Meanwhile Joe continues to fail in his attempts to connect with young voters. At THE MICHIGAN DAILY, student Sam Fogel offers his take on Joe:
Former Vice President Joe Biden is unfit to be the Democratic nominee, let alone president. He is a geriatric relic of a bygone era, a candidate that represents stagnancy in an age of political revolutions and upsets. Out of the many candidates on the Democratic stage, he is the second oldest only behind Sen. Bernie Sanders, Vt., and only by a single year. The ripe age of 76. Not even former President Barack Obama seemed to be keen on Biden running, reportedly telling his VP, “You don’t have to do this, Joe, you really don’t.” His opinions are antiquated, conflating the poor with Black people and the privileged with white people. He represents an old guard of Democrats, even older than the neoliberal Clinton-era troupe. My blathering about this particular baby boomer isn’t going to change minds, but maybe a look through his history will.
Biden started his career in the ʼ70s dealing with the long-contentious issue of forced integration in student busing, in which he backed the wrong side and adamantly stood against the Department of Education’s efforts to integrate segregated school districts. Fellow 2020 candidate Sen. Kamala Harris, D-Calif. (who has had plenty of problematic positions dealing with racial inequality in the past herself), criticized Biden about this in the first presidential debate on June 27. Of course, he tried to defend himself with convoluted excuses, but the issue still stands. When it came to the fight for civil rights, Biden couldn’t sacrifice his constituents in Delaware to fight for what was right. In a 1975 interview with the People Paper, he said “I don’t feel responsible for the sins of my father and grandfather. I feel responsible for what the situation is today, for the sins of my own generation. And I’ll be damned if I feel responsible to pay for what happened 300 years ago,” seemingly ignorant of the concept of generational wealth.
People seem to forget Biden was an architect of the war on drugs. His voting record concerning minimum sentencing and bills relating to drug related crimes has been horrendous. He was a member of the Senate Judiciary Committee from 1987 to 1995, helping write many laws that led to a more punitive justice system. Said laws have laid waste to many already marginalized communities, putting people in prison unjustly and ruining lives as a consequence. In response to former President George H.W. Bush’s plan for decreasing drug use in 1989, Biden said that it “doesn’t include enough police officers to catch the violent thugs, not enough prosecutors to convict them, not enough judges to sentence them and not enough prison cells to put them away for a long time” — a statement that has aged like milk. The laws Biden helped write include the Violent Crime Control and Law Enforcement Act, which included (by his own admission) over 70 new enhanced penalties and 125,000 new prison cells.
That is consistent with the view we see expressed at the various colleges we spoke to before Joe announced his bid for the nomination and at the various colleges since.
I've noted before that the college students form the on-the-ground backbone of any campaign and it's very hard to see how no-enthusiasm Joe gets them energized.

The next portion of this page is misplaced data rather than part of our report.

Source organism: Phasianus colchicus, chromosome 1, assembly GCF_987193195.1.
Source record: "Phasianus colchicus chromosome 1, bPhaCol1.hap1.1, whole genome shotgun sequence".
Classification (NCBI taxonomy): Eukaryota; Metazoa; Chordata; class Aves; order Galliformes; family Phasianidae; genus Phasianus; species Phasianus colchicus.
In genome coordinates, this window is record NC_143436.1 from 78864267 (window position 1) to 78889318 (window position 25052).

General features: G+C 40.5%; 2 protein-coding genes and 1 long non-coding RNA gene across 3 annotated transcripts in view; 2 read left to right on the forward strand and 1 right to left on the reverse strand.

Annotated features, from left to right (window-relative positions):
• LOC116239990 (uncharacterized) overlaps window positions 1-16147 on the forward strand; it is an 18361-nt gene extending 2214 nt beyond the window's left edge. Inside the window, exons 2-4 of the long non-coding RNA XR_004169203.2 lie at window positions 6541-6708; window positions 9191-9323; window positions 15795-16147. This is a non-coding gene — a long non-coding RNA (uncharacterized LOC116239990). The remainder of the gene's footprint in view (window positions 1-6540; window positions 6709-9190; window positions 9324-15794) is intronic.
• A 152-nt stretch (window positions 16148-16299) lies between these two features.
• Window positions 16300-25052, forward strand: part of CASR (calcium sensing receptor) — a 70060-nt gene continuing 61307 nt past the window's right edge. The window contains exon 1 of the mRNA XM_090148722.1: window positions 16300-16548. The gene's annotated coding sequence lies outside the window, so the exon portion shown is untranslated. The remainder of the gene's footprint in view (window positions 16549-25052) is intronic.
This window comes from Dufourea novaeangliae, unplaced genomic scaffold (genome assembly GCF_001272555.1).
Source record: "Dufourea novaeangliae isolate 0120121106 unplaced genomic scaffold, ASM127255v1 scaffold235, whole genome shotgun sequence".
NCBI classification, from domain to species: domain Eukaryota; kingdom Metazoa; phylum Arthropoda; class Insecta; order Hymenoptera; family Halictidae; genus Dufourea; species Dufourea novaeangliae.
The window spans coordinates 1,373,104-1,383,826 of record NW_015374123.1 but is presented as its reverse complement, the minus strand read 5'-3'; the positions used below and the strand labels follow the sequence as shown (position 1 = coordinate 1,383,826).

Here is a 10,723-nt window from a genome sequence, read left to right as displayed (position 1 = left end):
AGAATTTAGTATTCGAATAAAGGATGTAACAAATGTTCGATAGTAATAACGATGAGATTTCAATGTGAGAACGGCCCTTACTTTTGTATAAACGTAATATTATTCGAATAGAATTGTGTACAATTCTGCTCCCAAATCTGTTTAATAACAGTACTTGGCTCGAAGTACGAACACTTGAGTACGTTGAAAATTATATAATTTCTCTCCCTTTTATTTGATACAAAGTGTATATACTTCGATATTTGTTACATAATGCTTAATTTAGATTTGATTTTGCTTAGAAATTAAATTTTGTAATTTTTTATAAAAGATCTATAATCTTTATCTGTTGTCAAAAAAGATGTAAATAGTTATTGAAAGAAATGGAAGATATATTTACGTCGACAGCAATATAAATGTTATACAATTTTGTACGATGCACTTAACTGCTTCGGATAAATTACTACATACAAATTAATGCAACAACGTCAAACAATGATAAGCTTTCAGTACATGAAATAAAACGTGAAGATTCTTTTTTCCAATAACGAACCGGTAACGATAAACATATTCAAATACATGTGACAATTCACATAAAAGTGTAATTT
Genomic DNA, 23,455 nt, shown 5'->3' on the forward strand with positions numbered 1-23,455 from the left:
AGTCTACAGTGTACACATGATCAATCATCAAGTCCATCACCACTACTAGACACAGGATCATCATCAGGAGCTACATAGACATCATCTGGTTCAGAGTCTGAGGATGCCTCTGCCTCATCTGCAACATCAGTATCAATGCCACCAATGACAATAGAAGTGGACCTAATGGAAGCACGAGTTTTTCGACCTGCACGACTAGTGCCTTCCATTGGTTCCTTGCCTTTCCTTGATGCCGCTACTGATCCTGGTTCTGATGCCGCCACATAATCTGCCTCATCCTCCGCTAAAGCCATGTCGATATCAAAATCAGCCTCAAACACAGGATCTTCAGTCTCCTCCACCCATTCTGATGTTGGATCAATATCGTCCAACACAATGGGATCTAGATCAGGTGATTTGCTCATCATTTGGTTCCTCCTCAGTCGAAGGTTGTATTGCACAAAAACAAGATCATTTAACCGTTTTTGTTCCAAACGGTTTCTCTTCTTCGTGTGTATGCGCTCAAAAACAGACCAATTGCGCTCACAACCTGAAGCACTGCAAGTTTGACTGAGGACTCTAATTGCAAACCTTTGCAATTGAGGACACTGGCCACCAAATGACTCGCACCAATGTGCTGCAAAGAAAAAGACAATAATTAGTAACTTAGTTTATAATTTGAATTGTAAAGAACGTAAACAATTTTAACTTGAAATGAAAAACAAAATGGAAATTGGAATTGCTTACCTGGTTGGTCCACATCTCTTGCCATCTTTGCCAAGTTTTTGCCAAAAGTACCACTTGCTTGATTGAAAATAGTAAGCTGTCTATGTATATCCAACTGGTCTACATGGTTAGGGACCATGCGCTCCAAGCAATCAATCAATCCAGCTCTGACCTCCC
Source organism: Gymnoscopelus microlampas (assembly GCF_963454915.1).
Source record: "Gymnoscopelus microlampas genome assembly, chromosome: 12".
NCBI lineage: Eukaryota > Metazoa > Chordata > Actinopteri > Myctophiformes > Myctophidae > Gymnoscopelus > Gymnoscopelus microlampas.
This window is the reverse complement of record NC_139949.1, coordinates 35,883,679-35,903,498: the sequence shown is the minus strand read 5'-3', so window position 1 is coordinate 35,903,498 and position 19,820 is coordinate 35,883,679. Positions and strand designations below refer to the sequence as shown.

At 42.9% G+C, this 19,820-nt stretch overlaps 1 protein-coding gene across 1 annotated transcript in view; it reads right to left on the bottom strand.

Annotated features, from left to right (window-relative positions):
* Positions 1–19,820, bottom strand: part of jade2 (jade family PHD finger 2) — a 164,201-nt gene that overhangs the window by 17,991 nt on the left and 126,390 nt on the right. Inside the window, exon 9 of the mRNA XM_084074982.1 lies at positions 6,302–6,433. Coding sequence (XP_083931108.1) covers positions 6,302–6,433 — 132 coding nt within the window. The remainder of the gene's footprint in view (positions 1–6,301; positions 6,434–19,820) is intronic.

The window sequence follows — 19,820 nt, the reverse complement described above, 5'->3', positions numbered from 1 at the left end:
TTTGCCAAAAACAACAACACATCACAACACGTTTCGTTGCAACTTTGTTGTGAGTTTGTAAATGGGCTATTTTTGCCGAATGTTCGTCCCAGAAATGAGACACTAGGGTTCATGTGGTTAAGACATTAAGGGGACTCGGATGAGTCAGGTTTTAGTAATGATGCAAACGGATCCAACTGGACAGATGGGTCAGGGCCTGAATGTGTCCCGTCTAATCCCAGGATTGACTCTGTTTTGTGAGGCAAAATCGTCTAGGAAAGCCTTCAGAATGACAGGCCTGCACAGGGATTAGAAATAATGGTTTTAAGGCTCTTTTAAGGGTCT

For more on Joe Biden, you can listen to yesterday's FLASHPOINTS (KPFA) where Dennis Bernstein speaks with Norman Solomon -- Norman is the last third of the program. "I think it's crucial to make sure that he is not the nominee," Norman says at one point.
Meanwhile in Iraq? Lizzie Porter (THE NEW HUMANITARIAN) reports:
Last summer, Iraq’s oil-rich southern city of Basra was rocked by violent protests over a number of grievances, including unemployment and the lack of safe drinking water – anger and unrest that came as hospitals treated some 118,000 people for water-borne diseases.
More than a year later, Iraq has a new government, but residents say little has been done to fix chronic problems with the water management system, and some fear a repeat of the 2018 troubles could be on the horizon for the city and wider province’s four million residents. Hundreds took to the streets again in June, protesting the lack of basic services.
With the academic year starting this month, more than 250,000 children are returning to hundreds of schools that lack clean running water or fit-for-purpose tanks and pipes, according to the Norwegian Refugee Council (NRC), an aid organisation that works in Basra.
Up to 40 percent of Basra province remains unconnected to the sewage network, and most people are forced to buy water from privately-run trucks, or purchase bottled water. Those bottles end up littering thoroughfares, and many waterways are clogged with rubbish.
Nothing has changed. And protests have already started in Iraq by graduating college students who cannot find jobs. Iraq is a failed state that's failing more now than ever.
Turning to the issue of veterans issues, the suicide rate among veterans remains alarmingly high. The Democrats on the House Veterans Affairs Committee have their own Twitter feed and here are two Tweets from that feed on the topic of suicides.
Women veterans often experience a loss of community after their service. As we recognize September as National #SuicidePrevention Awareness Month, now is the time to #BeThere for women veterans and support the important work of the #WomenVetsTaskForce.
"We have actually now had more Afghanistan and Iraq veterans die of suicide than in combat." - @RepSlotkin on veteran suicide.
The following sites updated: